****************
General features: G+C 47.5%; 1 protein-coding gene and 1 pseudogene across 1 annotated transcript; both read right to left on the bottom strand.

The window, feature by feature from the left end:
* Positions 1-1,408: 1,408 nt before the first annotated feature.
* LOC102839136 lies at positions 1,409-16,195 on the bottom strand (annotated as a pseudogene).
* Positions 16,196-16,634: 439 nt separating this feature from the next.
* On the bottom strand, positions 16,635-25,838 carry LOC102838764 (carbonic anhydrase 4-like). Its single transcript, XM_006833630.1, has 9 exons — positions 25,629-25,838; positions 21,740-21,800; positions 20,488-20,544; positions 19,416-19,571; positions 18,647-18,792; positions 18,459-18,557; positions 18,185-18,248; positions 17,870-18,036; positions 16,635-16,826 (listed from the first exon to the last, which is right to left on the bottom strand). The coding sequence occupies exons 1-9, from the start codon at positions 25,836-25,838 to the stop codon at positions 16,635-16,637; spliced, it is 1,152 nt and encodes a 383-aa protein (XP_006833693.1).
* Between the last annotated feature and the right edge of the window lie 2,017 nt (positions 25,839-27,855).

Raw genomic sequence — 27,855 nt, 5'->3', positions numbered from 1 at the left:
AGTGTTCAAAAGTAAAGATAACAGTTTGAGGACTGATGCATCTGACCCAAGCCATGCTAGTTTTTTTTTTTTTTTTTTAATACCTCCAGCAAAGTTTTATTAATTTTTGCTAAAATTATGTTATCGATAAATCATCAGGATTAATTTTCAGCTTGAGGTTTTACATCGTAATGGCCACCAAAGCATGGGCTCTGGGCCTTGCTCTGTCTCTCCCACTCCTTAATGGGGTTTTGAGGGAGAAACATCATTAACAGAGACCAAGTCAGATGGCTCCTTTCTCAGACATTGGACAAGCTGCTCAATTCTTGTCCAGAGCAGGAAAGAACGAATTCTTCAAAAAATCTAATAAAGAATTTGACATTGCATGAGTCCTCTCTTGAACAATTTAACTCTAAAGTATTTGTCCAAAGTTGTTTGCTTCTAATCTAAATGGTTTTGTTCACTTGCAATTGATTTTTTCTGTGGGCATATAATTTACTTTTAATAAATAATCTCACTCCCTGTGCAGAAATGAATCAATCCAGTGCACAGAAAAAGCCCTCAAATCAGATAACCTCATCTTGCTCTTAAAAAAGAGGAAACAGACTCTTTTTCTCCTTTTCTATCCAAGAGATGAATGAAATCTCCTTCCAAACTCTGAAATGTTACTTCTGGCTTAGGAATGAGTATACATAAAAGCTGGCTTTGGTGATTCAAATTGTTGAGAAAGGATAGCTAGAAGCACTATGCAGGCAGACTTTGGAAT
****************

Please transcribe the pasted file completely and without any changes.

General features: G+C 47.5%; 1 protein-coding gene and 1 pseudogene across 1 annotated transcript; both read right to left on the bottom strand.

The window, feature by feature from the left end:
* Positions 1-1,408: 1,408 nt before the first annotated feature.
* LOC102839136 lies at positions 1,409-16,195 on the bottom strand (annotated as a pseudogene).
* Positions 16,196-16,634: 439 nt separating this feature from the next.
* On the bottom strand, positions 16,635-25,838 carry LOC102838764 (carbonic anhydrase 4-like). Its single transcript, XM_006833630.1, has 9 exons — positions 25,629-25,838; positions 21,740-21,800; positions 20,488-20,544; positions 19,416-19,571; positions 18,647-18,792; positions 18,459-18,557; positions 18,185-18,248; positions 17,870-18,036; positions 16,635-16,826 (listed from the first exon to the last, which is right to left on the bottom strand). The coding sequence occupies exons 1-9, from the start codon at positions 25,836-25,838 to the stop codon at positions 16,635-16,637; spliced, it is 1,152 nt and encodes a 383-aa protein (XP_006833693.1).
* Between the last annotated feature and the right edge of the window lie 2,017 nt (positions 25,839-27,855).

Raw genomic sequence — 27,855 nt, 5'->3', positions numbered from 1 at the left:
AGTGTTCAAAAGTAAAGATAACAGTTTGAGGACTGATGCATCTGACCCAAGCCATGCTAGTTTTTTTTTTTTTTTTTTAATACCTCCAGCAAAGTTTTATTAATTTTTGCTAAAATTATGTTATCGATAAATCATCAGGATTAATTTTCAGCTTGAGGTTTTACATCGTAATGGCCACCAAAGCATGGGCTCTGGGCCTTGCTCTGTCTCTCCCACTCCTTAATGGGGTTTTGAGGGAGAAACATCATTAACAGAGACCAAGTCAGATGGCTCCTTTCTCAGACATTGGACAAGCTGCTCAATTCTTGTCCAGAGCAGGAAAGAACGAATTCTTCAAAAAATCTAATAAAGAATTTGACATTGCATGAGTCCTCTCTTGAACAATTTAACTCTAAAGTATTTGTCCAAAGTTGTTTGCTTCTAATCTAAATGGTTTTGTTCACTTGCAATTGATTTTTTCTGTGGGCATATAATTTACTTTTAATAAATAATCTCACTCCCTGTGCAGAAATGAATCAATCCAGTGCACAGAAAAAGCCCTCAAATCAGATAACCTCATCTTGCTCTTAAAAAAGAGGAAACAGACTCTTTTTCTCCTTTTCTATCCAAGAGATGAATGAAATCTCCTTCCAAACTCTGAAATGTTACTTCTGGCTTAGGAATGAGTATACATAAAAGCTGGCTTTGGTGATTCAAATTGTTGAGAAAGGATAGCTAGAAGCACTATGCAGGCAGACTTTGGAAT